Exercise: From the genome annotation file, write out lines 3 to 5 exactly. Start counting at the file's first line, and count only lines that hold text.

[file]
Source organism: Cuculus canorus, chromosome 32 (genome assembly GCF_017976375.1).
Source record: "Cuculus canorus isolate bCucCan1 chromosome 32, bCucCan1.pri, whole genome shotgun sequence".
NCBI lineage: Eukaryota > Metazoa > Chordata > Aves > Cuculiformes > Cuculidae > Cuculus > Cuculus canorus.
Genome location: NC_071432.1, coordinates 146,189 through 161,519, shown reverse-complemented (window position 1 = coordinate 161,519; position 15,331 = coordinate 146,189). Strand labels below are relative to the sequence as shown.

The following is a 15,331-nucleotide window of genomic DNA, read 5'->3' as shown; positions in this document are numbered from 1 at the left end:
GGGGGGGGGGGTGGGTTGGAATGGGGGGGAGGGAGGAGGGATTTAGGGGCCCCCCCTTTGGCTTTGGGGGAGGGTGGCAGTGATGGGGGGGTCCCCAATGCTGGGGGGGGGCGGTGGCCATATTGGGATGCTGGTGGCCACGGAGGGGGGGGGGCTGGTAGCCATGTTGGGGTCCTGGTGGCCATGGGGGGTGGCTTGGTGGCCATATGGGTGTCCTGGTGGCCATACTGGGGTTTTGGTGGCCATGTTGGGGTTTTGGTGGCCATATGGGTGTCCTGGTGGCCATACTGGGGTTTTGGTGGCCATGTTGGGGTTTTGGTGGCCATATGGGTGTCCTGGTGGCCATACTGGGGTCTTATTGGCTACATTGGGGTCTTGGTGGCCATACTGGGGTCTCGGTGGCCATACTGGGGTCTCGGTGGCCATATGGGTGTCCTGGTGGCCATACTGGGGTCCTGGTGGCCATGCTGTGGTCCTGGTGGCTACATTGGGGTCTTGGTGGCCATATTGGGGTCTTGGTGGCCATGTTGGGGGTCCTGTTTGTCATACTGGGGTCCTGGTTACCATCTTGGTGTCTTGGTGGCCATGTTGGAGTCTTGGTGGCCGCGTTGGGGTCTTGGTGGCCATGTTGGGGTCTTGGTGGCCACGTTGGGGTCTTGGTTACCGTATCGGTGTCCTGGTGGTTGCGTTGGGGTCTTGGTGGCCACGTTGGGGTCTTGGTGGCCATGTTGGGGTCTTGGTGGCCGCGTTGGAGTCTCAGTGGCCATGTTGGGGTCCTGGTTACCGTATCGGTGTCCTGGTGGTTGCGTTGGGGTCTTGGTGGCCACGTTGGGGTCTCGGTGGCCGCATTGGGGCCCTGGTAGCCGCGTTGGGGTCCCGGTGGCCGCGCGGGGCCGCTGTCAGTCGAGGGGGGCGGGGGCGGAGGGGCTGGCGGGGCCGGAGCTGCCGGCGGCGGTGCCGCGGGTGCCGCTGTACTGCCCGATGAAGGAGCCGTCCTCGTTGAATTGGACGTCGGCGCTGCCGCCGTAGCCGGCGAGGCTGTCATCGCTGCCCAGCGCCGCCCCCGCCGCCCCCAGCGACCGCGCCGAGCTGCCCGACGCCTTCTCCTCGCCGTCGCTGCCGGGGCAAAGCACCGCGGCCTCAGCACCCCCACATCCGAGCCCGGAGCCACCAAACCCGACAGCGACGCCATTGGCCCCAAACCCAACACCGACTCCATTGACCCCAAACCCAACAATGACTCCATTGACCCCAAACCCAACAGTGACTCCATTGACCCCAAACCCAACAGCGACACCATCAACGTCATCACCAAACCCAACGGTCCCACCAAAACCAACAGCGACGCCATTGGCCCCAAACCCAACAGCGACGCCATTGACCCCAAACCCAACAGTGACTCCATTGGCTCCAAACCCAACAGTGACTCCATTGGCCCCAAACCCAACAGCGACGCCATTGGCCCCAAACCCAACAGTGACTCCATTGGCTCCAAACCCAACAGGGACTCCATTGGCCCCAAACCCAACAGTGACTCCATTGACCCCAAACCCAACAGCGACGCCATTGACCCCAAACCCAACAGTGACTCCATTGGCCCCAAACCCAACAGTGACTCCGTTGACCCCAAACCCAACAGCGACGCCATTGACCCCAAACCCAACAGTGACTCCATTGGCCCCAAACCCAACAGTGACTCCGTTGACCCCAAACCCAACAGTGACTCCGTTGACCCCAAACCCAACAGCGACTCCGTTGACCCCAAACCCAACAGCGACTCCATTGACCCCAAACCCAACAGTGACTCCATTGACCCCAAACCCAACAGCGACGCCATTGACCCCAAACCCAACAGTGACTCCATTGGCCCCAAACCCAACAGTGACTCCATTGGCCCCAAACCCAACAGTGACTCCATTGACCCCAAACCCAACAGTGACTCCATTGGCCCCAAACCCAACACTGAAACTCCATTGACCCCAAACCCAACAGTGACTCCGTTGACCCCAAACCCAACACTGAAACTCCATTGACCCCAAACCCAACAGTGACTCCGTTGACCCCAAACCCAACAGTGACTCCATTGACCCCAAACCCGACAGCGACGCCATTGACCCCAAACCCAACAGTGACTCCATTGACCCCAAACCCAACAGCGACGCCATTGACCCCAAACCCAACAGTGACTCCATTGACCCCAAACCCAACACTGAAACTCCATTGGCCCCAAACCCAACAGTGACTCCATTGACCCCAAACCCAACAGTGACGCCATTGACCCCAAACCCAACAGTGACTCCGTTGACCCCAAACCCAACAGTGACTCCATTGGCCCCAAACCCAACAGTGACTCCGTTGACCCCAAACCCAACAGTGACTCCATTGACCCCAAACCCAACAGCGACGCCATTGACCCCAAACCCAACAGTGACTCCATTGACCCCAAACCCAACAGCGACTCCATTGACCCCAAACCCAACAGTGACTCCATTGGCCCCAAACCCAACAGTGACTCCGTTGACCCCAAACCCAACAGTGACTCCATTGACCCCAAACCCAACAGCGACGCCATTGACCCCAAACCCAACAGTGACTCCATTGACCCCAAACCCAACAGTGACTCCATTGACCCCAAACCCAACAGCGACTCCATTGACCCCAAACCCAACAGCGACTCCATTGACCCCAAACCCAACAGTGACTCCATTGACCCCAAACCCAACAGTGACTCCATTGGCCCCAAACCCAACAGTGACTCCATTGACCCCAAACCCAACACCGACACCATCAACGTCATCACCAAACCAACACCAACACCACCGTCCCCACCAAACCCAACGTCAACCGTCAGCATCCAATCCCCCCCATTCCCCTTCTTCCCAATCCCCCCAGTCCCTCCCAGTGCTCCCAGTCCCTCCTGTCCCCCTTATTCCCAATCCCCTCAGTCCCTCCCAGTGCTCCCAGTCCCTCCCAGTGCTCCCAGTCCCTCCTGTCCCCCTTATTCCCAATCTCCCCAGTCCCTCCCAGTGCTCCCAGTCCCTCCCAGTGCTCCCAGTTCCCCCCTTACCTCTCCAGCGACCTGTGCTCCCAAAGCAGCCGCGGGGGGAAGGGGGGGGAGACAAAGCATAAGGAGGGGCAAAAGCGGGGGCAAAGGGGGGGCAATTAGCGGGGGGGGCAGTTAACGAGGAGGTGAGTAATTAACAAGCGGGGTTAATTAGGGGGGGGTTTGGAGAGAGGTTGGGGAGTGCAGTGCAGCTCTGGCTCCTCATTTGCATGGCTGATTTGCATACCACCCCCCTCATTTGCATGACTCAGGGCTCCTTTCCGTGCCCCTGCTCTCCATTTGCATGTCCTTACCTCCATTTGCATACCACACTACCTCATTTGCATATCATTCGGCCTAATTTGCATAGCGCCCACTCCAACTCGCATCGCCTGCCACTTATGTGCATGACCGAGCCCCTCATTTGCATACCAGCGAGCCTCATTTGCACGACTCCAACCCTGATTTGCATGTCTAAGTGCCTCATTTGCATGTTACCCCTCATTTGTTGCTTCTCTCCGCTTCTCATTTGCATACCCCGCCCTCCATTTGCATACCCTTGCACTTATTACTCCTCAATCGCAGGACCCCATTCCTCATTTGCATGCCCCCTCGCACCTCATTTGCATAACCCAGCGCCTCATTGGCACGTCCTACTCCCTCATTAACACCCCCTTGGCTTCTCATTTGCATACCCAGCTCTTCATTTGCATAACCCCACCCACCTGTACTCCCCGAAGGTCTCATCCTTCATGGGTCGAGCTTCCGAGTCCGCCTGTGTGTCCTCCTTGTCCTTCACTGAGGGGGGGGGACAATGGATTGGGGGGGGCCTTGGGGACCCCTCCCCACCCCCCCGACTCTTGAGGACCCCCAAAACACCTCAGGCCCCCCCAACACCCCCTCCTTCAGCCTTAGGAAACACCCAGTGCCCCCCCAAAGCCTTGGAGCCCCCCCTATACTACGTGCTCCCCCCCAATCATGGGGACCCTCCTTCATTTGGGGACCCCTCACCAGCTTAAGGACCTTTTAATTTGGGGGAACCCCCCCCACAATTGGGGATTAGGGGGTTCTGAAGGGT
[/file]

NCBI lineage: Eukaryota > Metazoa > Chordata > Aves > Cuculiformes > Cuculidae > Cuculus > Cuculus canorus.
Genome location: NC_071432.1, coordinates 146,189 through 161,519, shown reverse-complemented (window position 1 = coordinate 161,519; position 15,331 = coordinate 146,189). Strand labels below are relative to the sequence as shown.

The following is a 15,331-nucleotide window of genomic DNA, read 5'->3' as shown; positions in this document are numbered from 1 at the left end: